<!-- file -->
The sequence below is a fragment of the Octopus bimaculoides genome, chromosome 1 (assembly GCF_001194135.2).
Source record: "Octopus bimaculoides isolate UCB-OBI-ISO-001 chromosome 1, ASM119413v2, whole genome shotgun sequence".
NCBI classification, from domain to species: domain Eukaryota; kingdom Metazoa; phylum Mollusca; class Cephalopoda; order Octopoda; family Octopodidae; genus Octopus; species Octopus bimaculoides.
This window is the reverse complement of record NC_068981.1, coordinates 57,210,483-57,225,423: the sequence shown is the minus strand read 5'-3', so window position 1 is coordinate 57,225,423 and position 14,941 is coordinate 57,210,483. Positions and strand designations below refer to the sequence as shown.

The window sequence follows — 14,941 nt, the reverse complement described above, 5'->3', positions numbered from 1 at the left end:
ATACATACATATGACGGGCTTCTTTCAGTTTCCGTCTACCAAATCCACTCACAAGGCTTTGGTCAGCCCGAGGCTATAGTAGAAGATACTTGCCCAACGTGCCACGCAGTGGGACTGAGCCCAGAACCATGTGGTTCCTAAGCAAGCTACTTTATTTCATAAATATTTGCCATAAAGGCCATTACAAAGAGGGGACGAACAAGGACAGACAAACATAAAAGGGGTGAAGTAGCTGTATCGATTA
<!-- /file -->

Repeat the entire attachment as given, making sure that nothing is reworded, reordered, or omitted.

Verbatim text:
The sequence below is a fragment of the Octopus bimaculoides genome, chromosome 1 (assembly GCF_001194135.2).
Source record: "Octopus bimaculoides isolate UCB-OBI-ISO-001 chromosome 1, ASM119413v2, whole genome shotgun sequence".
NCBI classification, from domain to species: domain Eukaryota; kingdom Metazoa; phylum Mollusca; class Cephalopoda; order Octopoda; family Octopodidae; genus Octopus; species Octopus bimaculoides.
This window is the reverse complement of record NC_068981.1, coordinates 57,210,483-57,225,423: the sequence shown is the minus strand read 5'-3', so window position 1 is coordinate 57,225,423 and position 14,941 is coordinate 57,210,483. Positions and strand designations below refer to the sequence as shown.

The window sequence follows — 14,941 nt, the reverse complement described above, 5'->3', positions numbered from 1 at the left end:
ATACATACATATGACGGGCTTCTTTCAGTTTCCGTCTACCAAATCCACTCACAAGGCTTTGGTCAGCCCGAGGCTATAGTAGAAGATACTTGCCCAACGTGCCACGCAGTGGGACTGAGCCCAGAACCATGTGGTTCCTAAGCAAGCTACTTTATTTCATAAATATTTGCCATAAAGGCCATTACAAAGAGGGGACGAACAAGGACAGACAAACATAAAAGGGGTGAAGTAGCTGTATCGATTA